7 of Snoop Dogg’s most iconic outfits
From bedazzled chalices to monogrammed tracksuits, the American rapper is the king of custom gear.
Images via Getty
From his myriad monikers to his ever-evolving style, Snoop Dogg has been rap music’s de facto chameleon for over three decades. In the 90s, Snoop, with his Death Row labelmates, brought G Funk and West Coast hip-hop to the mainstream with Doggystyle and “Gin and Juice”. By Y2K, Snoop was taking a softer approach to gangster rap with R&G (Rhythm & Gangsta): The Masterpiece and its Neptunes-produced single, “Drop It Like It’s Hot”. A decade later, he released a reggae album under the pseudonym Snoop Lion. Beyond music, Snoop’s an actor, a producer, a tech investor, a close friend of Martha Stewart, and one of the world’s most beloved weed smokers. In short: Snoop Dogg wears many hats — literally.
The West Coast rapper’s style acumen is just as varied as his professional portfolio, taking in baggy workwear, avant-garde suiting, mink coats, bedazzled accessories, and plush tracksuits. Not to mention Snoop is the king of custom gear. Think Dogghouse Records letterman jackets, “Drop It Like It’s Hot” lyric t-shirts, and even his own clothing line, Snoop Dogg Clothing Co.
The “Gin and Juice” music video, 1994
One year after appearing on Dr. Dre’s iconic The Chronic, Snoop Dogg dropped his own debut album, Doggystyle. Alongside The Chronic, Doggystyle brought G-funk and West Coast hip-hop to the fore of the 90s’ musical landscape. The album spawned two best-selling singles, “Who Am I (What’s My Name?)” and “Gin and Juice”, the latter, which earned Snoop his first Grammy nomination for Best Rap Solo Performance. In the song’s music video, the rapper -- then known as Snoop Doggy Dogg -- memorably wears a Pittsburgh Penguins hockey jersey. Snoop was one of the first rappers to wear a hockey jersey, which, at the time, was an unusual choice of sports garb given rap music’s preference for basketball and baseball. However, it’s a look that’s become Snoop’s unique signature: in early 2021 the rapper snapped a grid pic in an Oilers jersey. The caption? “On my Gretzky shit.”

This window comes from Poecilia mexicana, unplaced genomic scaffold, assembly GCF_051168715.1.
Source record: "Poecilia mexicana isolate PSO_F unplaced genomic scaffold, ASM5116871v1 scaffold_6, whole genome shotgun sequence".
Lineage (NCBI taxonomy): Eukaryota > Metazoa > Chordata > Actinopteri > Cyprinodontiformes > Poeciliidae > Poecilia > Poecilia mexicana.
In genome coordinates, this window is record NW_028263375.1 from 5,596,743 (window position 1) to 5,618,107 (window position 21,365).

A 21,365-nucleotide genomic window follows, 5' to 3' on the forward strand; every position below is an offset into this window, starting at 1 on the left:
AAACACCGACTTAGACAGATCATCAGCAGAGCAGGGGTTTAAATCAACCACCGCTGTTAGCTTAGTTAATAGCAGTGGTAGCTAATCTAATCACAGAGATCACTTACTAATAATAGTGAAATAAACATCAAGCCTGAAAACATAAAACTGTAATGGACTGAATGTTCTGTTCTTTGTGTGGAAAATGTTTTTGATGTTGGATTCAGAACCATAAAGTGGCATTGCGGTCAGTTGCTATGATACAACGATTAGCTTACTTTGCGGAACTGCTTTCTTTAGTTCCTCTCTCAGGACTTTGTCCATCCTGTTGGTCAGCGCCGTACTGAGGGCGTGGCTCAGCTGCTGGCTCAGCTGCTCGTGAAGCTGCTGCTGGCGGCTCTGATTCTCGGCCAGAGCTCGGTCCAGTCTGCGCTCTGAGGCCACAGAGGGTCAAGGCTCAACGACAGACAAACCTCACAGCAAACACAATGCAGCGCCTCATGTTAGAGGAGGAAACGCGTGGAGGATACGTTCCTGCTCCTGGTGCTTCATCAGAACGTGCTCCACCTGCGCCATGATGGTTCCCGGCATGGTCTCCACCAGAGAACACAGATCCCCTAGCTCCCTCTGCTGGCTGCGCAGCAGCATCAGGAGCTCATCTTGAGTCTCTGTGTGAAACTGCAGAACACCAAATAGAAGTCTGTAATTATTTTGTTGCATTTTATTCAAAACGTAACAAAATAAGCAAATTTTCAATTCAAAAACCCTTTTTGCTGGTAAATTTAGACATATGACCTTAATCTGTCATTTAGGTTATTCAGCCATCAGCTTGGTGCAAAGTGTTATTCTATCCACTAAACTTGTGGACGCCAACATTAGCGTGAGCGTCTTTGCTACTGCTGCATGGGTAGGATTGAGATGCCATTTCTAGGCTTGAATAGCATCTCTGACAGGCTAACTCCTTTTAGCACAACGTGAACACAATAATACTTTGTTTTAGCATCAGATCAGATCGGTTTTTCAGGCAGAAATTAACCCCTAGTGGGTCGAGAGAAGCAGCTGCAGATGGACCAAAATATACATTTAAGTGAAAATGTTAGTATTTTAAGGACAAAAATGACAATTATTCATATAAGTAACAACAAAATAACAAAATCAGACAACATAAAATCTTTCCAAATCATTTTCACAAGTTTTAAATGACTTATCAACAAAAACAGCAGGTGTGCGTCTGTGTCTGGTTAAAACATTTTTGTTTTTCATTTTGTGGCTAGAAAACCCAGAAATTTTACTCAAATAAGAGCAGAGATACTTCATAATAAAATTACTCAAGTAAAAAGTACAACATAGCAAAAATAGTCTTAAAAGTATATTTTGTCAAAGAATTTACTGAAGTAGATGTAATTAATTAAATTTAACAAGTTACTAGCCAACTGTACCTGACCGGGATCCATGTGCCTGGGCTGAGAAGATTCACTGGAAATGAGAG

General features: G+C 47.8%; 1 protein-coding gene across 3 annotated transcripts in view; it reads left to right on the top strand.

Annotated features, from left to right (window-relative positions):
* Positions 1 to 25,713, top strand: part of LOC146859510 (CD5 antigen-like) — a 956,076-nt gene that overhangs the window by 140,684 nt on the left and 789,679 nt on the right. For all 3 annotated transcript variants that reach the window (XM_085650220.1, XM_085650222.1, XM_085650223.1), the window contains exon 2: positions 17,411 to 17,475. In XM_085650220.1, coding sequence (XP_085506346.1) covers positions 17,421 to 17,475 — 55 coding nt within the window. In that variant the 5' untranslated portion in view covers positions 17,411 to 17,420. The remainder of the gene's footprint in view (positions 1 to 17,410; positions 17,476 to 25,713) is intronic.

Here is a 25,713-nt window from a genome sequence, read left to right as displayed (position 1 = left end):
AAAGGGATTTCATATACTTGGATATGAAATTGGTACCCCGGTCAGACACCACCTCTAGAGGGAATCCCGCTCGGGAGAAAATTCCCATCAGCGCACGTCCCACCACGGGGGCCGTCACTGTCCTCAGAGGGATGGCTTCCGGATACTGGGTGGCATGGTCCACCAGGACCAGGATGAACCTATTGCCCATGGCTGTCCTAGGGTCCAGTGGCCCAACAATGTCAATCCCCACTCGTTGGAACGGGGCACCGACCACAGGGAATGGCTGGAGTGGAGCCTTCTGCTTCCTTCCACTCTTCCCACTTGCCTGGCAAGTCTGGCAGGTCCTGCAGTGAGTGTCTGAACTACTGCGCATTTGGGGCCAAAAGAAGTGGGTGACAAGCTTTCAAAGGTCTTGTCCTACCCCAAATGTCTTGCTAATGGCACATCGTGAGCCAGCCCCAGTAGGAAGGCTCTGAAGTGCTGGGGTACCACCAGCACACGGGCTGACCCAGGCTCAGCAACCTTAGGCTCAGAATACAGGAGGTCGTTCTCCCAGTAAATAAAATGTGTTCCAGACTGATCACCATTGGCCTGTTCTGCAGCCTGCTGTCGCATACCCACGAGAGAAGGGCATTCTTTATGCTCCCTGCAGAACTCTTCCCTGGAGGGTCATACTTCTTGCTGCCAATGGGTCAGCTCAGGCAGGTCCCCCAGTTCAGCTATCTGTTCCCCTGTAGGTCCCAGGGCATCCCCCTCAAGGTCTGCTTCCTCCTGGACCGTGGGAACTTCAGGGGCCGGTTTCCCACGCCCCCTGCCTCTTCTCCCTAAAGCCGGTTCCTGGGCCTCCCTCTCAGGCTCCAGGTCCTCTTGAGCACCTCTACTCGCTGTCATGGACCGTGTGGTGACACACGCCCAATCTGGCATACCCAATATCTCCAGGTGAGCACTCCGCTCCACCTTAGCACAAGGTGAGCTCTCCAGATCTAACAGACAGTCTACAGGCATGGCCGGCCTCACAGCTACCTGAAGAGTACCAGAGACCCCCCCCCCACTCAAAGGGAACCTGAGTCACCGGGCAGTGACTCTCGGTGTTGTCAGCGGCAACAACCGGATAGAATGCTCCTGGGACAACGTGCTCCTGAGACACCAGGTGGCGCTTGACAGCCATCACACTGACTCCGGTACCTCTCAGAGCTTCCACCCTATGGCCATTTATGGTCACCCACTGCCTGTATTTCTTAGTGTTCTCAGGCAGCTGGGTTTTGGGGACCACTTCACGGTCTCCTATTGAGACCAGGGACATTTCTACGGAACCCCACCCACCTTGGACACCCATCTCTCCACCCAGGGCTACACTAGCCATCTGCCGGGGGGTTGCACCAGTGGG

At the MTV MVAs, 1996
Of course, on the occasion of the MTV VMAs, Snoop rolled up to the red carpet wearing his swankiest suiting. Earlier that year, the rapper, known for his casual style, dabbled in red carpet suiting at the American Music Awards. But it was nothing like this. Opulent and experimental, Snoop’s VMAs suit takes in pinstripes, an inverted peaked lapel collar, and a bowler hat. The rapper attended both events with his friend and Death Row labelmate, Tupac Shakur, who was tragically killed later that year.
At the Billboard Music Awards, 1999
Three years later, Snoop pared down his red carpet style at the Billboard Music Awards, wearing a Dickies suit alongside a custom Dogghouse Records letterman jacket and pair of Converse. The look references the rapper’s newly-minted namesake record label. It also harkens back to Snoop’s early career looks: specifically, the workwear suit from the “Who Am I (What’s My Name?)” music video.
At the BET Awards, 2002
In the early 00s, Snoop amped up his style, embracing a “pimpish” way of dressing. From the Grammys stage to the big screen and the “P.I.M.P.” music video, Snoop spent the Y2K era dripped in mink, marabou, three-piece suits, and fedoras. The look was almost always accessorised with a bedazzled chalice and cane, as seen here at the 2002 BET Awards.
On Jay Leno, 2003
We can’t speak to Snoop’s Y2K style without mentioning his extensive and impressive collection of tracksuits. Whether blue velvet Lakers gear or a design from his own clothing label, the rapper sported the proto-athleisure look — alongside some incredible shades -- to late-night talk shows and concerts alike.
At the Spike TV Video Game Awards, 2004
Blending the rapper’s style eras -- 90s through Y2K -- this look is quintessential Snoop: a graphic tee and workwear pants draped in a floor-length mink coat.
In the “Drop It Like It’s Hot” music video
In 2004, Snoop and Pharrell teamed up to drop one of the decade’s most iconic rap singles. Produced by the Neptunes, “Drop It Like It’s Hot” shot to the top of the Billboard Hot 100, becoming an instant hit for its pared-back production and Snoop’s smooth lyrical delivery. In the music video, Snoop wears a custom ‘Long Beach’ jersey — a reference to his hometown, where it all began.
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